Left to right

Left to right

Renewal of faith for Catholic church in Hagwilget

It was a very emotional day in Hagwilget as the St. Mary Magdalen church held its grand reopening on Sunday.

It was a very emotional day in Hagwilget as the St. Mary Magdalen church held its grand reopening on Sunday.

The church, packed for the inaugural Sunday service, was presided by Bishop Stephen Jensen, Prince George, and Father Johmer Faderansa, who will be conducting regular Sunday mass at the revitalized church.

Nearly everyone who contributed to making the renovation of the more than 110-year-old church attended a small feast/luncheon afterward at the Hagwilget Gathering Place where the person most responsible spoke to those gathered.

“This has been quite the day,” Dora Wilson-Kenni said. “My dream has come true and I want to thank everyone who has made this all possible.”

Phil Trombley led the construction and design of the newly minted church and it was a labour of love that provided several revelations for the man who pulled all the necessary pieces together.

Trombley, who was an alter boy when he was younger, learned that his great-great grandfather, David McKenzie, was the one who commissioned the church back in the early 1900s.

“I had no idea about any of that,” Trombley said. “It’s just one of the many wonderful things I learned during this project.”

Trombley listed the people that he supervised during renovations and lauded praise on each of them, including Bill and Grace Blackburn.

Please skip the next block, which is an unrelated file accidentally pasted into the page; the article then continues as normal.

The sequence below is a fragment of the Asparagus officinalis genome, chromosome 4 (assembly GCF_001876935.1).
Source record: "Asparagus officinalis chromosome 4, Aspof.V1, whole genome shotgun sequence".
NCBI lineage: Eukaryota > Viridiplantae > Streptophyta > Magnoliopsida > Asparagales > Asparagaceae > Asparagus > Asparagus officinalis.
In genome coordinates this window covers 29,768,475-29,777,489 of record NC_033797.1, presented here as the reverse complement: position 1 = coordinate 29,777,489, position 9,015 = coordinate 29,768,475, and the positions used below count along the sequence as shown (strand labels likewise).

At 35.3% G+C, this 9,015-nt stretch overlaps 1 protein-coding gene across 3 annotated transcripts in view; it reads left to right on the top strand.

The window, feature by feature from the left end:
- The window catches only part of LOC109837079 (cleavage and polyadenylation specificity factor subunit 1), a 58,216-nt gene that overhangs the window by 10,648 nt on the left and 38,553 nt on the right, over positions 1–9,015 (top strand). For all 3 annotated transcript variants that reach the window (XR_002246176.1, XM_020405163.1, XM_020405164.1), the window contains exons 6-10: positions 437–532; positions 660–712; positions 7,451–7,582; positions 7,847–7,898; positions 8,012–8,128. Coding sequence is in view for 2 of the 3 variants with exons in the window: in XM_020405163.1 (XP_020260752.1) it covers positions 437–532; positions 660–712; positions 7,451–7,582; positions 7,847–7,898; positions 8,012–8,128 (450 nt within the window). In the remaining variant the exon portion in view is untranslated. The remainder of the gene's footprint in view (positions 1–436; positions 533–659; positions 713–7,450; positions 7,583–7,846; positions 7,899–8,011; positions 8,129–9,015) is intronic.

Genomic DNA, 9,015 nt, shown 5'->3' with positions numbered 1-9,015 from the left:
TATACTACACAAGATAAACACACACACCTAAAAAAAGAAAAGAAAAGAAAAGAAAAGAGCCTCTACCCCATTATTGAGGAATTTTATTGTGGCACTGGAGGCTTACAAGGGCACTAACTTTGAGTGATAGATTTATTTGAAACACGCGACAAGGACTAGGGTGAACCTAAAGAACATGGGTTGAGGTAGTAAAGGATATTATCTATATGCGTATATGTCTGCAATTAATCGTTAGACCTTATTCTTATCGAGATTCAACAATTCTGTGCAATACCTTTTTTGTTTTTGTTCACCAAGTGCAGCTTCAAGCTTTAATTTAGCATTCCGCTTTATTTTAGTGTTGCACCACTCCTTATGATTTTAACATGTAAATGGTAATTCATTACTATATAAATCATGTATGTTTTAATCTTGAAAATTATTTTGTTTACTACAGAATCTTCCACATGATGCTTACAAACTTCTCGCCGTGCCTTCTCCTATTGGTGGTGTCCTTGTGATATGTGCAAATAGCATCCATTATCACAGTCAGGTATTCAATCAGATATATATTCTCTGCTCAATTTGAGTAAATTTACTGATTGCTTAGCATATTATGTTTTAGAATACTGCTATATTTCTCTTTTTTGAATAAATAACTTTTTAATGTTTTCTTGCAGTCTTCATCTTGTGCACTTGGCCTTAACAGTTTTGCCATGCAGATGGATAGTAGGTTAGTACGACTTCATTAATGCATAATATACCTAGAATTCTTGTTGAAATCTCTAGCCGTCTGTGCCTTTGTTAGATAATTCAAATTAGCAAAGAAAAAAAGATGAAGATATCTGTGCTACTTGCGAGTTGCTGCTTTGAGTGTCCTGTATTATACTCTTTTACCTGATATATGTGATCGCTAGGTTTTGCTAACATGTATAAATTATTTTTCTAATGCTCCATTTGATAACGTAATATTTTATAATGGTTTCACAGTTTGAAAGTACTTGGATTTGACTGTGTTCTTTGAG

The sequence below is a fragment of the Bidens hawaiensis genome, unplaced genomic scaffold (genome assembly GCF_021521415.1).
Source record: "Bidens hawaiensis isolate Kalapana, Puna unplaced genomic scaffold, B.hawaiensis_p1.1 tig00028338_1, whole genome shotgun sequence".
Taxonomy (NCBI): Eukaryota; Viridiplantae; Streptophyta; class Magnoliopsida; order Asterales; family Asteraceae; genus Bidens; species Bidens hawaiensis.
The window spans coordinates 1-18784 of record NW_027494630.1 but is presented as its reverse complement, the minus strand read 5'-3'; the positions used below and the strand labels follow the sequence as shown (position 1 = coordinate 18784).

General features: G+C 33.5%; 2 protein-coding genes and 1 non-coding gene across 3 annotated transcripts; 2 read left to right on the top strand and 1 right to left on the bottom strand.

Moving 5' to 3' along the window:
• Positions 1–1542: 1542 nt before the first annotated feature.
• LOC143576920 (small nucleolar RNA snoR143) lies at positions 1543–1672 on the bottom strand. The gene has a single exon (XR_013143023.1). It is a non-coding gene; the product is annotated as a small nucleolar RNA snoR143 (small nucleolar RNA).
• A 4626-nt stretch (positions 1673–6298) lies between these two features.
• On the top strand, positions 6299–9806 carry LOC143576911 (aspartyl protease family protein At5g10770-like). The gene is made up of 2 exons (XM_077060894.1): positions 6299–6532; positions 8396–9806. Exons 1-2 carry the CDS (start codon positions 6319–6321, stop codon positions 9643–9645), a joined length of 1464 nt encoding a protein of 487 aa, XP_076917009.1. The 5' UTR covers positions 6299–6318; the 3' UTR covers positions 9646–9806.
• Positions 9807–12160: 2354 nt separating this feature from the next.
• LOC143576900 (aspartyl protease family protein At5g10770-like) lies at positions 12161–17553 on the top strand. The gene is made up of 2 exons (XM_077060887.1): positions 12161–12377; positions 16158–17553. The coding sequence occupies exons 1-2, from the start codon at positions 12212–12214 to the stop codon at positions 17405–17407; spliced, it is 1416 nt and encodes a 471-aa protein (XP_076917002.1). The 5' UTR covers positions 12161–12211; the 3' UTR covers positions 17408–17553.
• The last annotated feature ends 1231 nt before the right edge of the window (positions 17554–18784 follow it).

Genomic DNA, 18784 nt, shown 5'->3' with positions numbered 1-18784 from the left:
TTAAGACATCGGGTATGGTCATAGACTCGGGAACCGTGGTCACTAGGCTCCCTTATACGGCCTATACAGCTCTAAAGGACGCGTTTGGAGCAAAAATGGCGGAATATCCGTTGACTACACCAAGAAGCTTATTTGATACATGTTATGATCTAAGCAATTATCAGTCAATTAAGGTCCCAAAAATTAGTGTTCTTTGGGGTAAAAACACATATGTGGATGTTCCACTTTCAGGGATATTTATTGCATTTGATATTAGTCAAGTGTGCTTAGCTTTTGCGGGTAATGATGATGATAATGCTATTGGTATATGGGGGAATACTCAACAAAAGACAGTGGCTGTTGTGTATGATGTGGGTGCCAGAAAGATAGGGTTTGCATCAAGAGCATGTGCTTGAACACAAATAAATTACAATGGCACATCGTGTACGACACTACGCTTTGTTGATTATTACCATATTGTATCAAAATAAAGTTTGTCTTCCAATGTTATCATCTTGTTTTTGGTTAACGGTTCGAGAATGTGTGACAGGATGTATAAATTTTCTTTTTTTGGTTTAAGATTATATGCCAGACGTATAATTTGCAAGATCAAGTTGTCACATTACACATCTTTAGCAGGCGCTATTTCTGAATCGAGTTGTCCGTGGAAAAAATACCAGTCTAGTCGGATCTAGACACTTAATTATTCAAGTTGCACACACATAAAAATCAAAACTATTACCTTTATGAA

Bill is a retired woodshop teacher who spent most of his years teaching at Hazelton Secondary and Trombley was one of his many students.

“If Bill didn’t agree to make the doors I would’ve just ordered some from a store,” Trombley said.

Bill found working for Trombley to be a great experience, but      made sure to return the recognition when he stood to speak about being part of the project.

“It was neat having Phil as a boss,” Bill said. “He made me salvage as much wood as possible, which I didn’t think would work. But when I put the wood the machines that dull wood was vibrant underneath.

“This project made me see how things come full-circle. Phil was in my class when he was younger and lost three fingers on his left hand to a bandsaw. It was devastating because he was such a gifted artist and left-handed. Now we see that this church is his art.”